I was looking for a drowned girl. My old friend, Professor Swaine Taylor had provided the grisly forensic detail in his Medical Jurisprudence: ‘the eyelids livid, and the pupils dilated; the mouth closed or half-open, the tongue swollen and congested, frequently pushed forwards to the internal edges of the lips, sometimes indented or even lacerated by the teeth …’
I needed an inquest on said drowned girl; this is where the British Newspaper Archive came in. There were drowned girls aplenty in London in the decade 1840-49. Poor things, dragged from the Thames, the Regent’s Canal, the Surrey Canal, the New River, the Serpentine, the lake in Regent’s Park, from under Waterloo Bridge, a favourite spot for those seduced and abandoned girls. There they lie stretched out on muddy shores and banks, their bonnets askew, one boot missing, or both, their faces pale, or more likely, bloated and bruised, or half-eaten by decomposition – or rats. Their bodies sometimes float, buoyed up by petticoats – the effect of air retained by the clothes, or the presence of gases. Sometimes a thin hand grasps a clump of weed which, according to Professor Taylor, indicates that the victim went into the water alive. Did she fall or was she pushed? Suicide, most often.
I needed an unknown drowned girl, unclaimed, buried at the expense of the parish, and forgotten. The Morning Post in February 1842 explains: ‘In London the bodies are taken to any obscure vault, public house, or police office. The Coroner directs the parish to advertise the body, often in vain.’
I found several cases of unidentified females in the newspaper archive. In July 1841, according to The Morning Advertiser, a young woman was pulled from the London Dock. She was never identified. I was intrigued by the report’s dark observation that ‘No one could walk into that water by accident.’ Unknown, too, was the identity of the ‘fine-made ’young woman taken from the Serpentine in October 1845 and deposited at St George’s Workhouse. Yet she had a distinctive mole on her left cheek, dark hair and hazel eyes. And I couldn’t help wondering for which moustachioed seducer she had worn her white straw bonnet trimmed with pink and white ribbons and the lilac-coloured gown. Surely somebody noticed her. Seduced and abandoned, perhaps, like poor Eliza Luke found in the New River in April 1844.
However, this was to be a crime story, so, naturally, I needed a drowned, unknown, murdered girl. This was more difficult. Such is the damage done by the water, or the bridge, or the rocks of some lonely reach that it is often impossible to find enough evidence of murder. However, there was the case of Eliza Rayment found in the River Thames in October 1847. There was a deep cut under her chin. Four inches in length, an inch in depth, so reported Mr Bain, the surgeon, at the inquest, and there were ‘two arteries divided’. The wound might have been inflicted by the deceased, but ‘a person using the right hand would naturally make an incision on the left-hand side.’ Eliza Rayment was right-handed. The first incision, identified by its depth, was on the right-hand side. Mr Bain attributed death to the loss of blood from the wound, but no one could say whether Eliza had been murdered. Likely though, but not exactly what I was looking for.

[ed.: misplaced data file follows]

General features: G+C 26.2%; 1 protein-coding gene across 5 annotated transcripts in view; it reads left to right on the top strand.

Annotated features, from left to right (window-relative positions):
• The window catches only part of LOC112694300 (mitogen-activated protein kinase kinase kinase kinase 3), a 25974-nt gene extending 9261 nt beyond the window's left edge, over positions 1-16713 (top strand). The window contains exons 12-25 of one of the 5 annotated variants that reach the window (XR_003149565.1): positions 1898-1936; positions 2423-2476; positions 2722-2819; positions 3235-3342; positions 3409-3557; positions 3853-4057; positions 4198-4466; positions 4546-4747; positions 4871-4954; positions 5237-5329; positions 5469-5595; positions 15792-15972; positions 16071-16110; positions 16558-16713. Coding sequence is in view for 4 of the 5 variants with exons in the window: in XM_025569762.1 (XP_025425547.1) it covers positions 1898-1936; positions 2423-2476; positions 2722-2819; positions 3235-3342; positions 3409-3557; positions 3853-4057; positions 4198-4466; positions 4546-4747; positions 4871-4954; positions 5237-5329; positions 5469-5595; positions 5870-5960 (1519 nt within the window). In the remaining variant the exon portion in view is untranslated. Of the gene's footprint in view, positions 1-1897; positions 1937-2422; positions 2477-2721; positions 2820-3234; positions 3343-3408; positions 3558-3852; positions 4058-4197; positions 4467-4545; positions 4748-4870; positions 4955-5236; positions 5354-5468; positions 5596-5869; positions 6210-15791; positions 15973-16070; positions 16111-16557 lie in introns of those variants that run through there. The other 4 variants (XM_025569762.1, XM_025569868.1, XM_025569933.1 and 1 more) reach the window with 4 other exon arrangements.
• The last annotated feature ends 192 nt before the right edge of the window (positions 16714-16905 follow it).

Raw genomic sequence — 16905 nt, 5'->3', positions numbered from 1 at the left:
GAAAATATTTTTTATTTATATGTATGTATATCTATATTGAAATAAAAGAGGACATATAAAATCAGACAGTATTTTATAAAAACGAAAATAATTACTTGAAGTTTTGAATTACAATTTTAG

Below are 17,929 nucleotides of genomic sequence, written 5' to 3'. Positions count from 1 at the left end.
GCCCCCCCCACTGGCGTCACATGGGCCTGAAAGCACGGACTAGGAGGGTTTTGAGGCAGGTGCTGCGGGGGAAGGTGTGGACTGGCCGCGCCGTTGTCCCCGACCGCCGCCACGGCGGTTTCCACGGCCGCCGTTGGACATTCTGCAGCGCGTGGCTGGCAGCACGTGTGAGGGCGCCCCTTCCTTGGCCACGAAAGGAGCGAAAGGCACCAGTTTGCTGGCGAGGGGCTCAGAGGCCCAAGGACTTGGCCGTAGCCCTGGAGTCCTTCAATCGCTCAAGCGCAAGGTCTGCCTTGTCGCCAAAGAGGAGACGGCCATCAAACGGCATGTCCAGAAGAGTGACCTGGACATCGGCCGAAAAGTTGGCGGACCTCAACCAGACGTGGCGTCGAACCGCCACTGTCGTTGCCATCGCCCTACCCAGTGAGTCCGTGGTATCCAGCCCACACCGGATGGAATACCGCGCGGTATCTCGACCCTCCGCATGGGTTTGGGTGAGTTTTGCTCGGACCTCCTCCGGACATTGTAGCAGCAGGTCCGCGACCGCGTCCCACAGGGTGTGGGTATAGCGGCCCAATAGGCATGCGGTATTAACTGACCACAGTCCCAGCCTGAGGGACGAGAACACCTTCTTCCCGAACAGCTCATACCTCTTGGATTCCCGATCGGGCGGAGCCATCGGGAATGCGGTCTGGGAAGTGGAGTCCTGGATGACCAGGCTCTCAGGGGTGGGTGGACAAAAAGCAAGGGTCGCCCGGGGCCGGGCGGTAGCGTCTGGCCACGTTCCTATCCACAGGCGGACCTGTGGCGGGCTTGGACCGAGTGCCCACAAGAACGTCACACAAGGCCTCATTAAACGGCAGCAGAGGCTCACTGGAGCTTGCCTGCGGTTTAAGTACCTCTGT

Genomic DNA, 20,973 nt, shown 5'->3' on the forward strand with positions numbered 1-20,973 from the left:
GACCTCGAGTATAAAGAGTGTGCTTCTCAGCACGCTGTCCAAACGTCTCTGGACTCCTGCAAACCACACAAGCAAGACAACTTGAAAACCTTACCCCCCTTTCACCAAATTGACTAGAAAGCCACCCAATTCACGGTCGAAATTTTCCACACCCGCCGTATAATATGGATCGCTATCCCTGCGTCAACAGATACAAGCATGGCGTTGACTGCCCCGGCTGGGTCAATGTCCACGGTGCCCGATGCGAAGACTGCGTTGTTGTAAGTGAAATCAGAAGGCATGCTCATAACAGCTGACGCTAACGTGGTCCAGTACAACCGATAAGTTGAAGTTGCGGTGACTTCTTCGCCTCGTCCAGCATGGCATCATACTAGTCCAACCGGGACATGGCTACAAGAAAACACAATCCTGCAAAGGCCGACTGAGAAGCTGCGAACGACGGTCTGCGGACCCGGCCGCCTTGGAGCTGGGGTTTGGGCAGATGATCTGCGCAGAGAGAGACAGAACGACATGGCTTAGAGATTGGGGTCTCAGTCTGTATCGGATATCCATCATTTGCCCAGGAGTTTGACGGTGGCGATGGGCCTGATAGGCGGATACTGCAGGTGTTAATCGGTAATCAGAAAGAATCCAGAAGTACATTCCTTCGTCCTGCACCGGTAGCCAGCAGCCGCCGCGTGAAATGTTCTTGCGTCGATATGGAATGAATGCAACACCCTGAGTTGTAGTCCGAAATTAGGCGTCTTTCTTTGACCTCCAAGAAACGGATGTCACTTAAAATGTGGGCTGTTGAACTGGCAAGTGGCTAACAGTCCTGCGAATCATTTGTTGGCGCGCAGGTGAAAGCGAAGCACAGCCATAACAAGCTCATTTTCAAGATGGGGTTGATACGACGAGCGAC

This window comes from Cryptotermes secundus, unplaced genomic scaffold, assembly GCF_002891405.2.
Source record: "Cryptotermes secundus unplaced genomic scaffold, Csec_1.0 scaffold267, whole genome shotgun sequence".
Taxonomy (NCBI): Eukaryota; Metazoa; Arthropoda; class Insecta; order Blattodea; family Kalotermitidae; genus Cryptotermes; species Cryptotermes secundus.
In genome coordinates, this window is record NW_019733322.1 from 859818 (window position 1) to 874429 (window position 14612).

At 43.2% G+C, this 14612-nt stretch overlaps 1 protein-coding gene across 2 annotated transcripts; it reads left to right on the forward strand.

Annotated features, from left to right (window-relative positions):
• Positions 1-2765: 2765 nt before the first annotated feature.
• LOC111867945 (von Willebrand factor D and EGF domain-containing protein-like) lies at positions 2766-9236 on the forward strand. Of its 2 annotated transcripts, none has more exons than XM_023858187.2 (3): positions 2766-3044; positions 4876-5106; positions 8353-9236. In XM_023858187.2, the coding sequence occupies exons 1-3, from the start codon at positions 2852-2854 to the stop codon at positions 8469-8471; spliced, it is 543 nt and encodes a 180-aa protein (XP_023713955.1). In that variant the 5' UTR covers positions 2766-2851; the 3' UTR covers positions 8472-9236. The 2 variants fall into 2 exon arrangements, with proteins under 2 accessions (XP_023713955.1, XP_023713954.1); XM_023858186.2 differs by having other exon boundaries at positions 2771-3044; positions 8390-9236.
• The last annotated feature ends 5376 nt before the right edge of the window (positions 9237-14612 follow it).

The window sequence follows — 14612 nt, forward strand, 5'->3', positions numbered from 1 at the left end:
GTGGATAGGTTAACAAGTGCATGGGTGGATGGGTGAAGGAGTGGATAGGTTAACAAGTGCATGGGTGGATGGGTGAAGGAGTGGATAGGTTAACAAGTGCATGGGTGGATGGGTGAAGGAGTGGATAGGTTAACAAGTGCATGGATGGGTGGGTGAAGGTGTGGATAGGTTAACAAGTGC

Poor Emma Ashburnham, who was formerly Emma Meyer, had once lived ‘in some splendour’ in York Road under the protection of ‘a gentleman of fortune’, but it was not known how she came to be in the river at Waterloo Bridge with a deep and ugly stab wound in her side.
Blood brings me to Ellen Tyrell and her nose. Ellen was found in the Surrey Canal in August 1845. Mr John Hawkins, the surgeon, found an abrasion on the right side of the nose, but from the decomposition of the body he was unable to distinguish any other external marks of violence. Given that she was seen in the company of a man, not her husband, the night before she disappeared, the inquest was adjourned for the purpose of producing further evidence.
Oh, Eliza Rayment, what a mystery, what a suggestive tale, a married woman whose whereabouts were unknown for some days before your death. Who were you with? Emma, who was that ‘gentleman of fortune’? Alas, neither of you was for me, and Ellen, your nose, telling though it was, did not serve my dark purpose. Oh, that I had been content with a cut throat, or a stabbing, but, in the interests of my plot, the victim must be strangled or I would have to rewrite the whole thing. There had been a good deal of strangling already. A serial killer, you see.
There is evidence I did like: the 1847 case of the unknown drowned young woman wearing a false plait at the back of her hair; the one in 1842 in which an umbrella was found nearby, bearing on its ivory handle the initials ‘F.H.’ No one came forward to claim poor F.H. She’ll have been a Fanny, I daresay. Not Hill, I trust. I browse the Oxford Dictionary of English Surnames – just looking. Haddock – yes, watery, but hardly tragic. Hadman? A little suggestive, perhaps. Hagg – rather cruel in the circumstances.
I dug deep into the newspaper archives and I found the case I wanted – just the one, and the indefatigable Mr Bain was on hand to assist. The body was found in October 1848 near Battersea Bridge, much decomposed, appearing to have been in the water some time. Nevertheless, Mr Bain found evidence of a ligature encircling the neck, though what this might have been he could not say.
It was quite enough for me. Possible death by strangulation.
Oh, all right, I admit it: the body was that of a sailor. But, it did happen. Evidence of a ligature was found. I would put an ‘s’ before the ‘he’. No one would know. Fanny Hubble, she was. A touch Dickensian – but he would be investigating, of course, in At Midnight in Venice, his fifth case.